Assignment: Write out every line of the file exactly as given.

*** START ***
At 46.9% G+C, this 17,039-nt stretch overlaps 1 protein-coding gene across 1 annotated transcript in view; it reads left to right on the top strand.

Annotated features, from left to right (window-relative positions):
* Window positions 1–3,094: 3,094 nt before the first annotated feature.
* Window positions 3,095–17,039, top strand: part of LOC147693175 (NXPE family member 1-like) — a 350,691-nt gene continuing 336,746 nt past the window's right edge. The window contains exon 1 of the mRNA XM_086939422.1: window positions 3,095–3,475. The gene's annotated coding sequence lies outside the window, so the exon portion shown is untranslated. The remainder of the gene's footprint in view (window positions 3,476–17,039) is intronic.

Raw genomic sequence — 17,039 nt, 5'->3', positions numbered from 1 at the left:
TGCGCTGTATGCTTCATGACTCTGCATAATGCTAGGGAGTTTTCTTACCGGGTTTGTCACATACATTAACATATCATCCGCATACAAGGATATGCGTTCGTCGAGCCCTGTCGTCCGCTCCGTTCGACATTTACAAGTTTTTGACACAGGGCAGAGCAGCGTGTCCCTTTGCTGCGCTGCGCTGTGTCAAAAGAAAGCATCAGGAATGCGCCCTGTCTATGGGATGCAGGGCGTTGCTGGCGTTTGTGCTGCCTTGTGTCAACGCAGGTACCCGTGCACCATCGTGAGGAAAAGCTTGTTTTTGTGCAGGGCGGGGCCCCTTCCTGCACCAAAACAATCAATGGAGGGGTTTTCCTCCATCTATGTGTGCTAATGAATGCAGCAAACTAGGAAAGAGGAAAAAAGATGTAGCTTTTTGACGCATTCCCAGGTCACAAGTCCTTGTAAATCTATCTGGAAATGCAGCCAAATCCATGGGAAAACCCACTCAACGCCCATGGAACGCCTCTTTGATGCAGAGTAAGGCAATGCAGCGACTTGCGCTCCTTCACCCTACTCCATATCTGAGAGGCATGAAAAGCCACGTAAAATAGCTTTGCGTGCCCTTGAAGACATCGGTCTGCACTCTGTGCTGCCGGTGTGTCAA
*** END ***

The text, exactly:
At 46.9% G+C, this 17,039-nt stretch overlaps 1 protein-coding gene across 1 annotated transcript in view; it reads left to right on the top strand.

Annotated features, from left to right (window-relative positions):
* Window positions 1–3,094: 3,094 nt before the first annotated feature.
* Window positions 3,095–17,039, top strand: part of LOC147693175 (NXPE family member 1-like) — a 350,691-nt gene continuing 336,746 nt past the window's right edge. The window contains exon 1 of the mRNA XM_086939422.1: window positions 3,095–3,475. The gene's annotated coding sequence lies outside the window, so the exon portion shown is untranslated. The remainder of the gene's footprint in view (window positions 3,476–17,039) is intronic.

Raw genomic sequence — 17,039 nt, 5'->3', positions numbered from 1 at the left:
TGCGCTGTATGCTTCATGACTCTGCATAATGCTAGGGAGTTTTCTTACCGGGTTTGTCACATACATTAACATATCATCCGCATACAAGGATATGCGTTCGTCGAGCCCTGTCGTCCGCTCCGTTCGACATTTACAAGTTTTTGACACAGGGCAGAGCAGCGTGTCCCTTTGCTGCGCTGCGCTGTGTCAAAAGAAAGCATCAGGAATGCGCCCTGTCTATGGGATGCAGGGCGTTGCTGGCGTTTGTGCTGCCTTGTGTCAACGCAGGTACCCGTGCACCATCGTGAGGAAAAGCTTGTTTTTGTGCAGGGCGGGGCCCCTTCCTGCACCAAAACAATCAATGGAGGGGTTTTCCTCCATCTATGTGTGCTAATGAATGCAGCAAACTAGGAAAGAGGAAAAAAGATGTAGCTTTTTGACGCATTCCCAGGTCACAAGTCCTTGTAAATCTATCTGGAAATGCAGCCAAATCCATGGGAAAACCCACTCAACGCCCATGGAACGCCTCTTTGATGCAGAGTAAGGCAATGCAGCGACTTGCGCTCCTTCACCCTACTCCATATCTGAGAGGCATGAAAAGCCACGTAAAATAGCTTTGCGTGCCCTTGAAGACATCGGTCTGCACTCTGTGCTGCCGGTGTGTCAA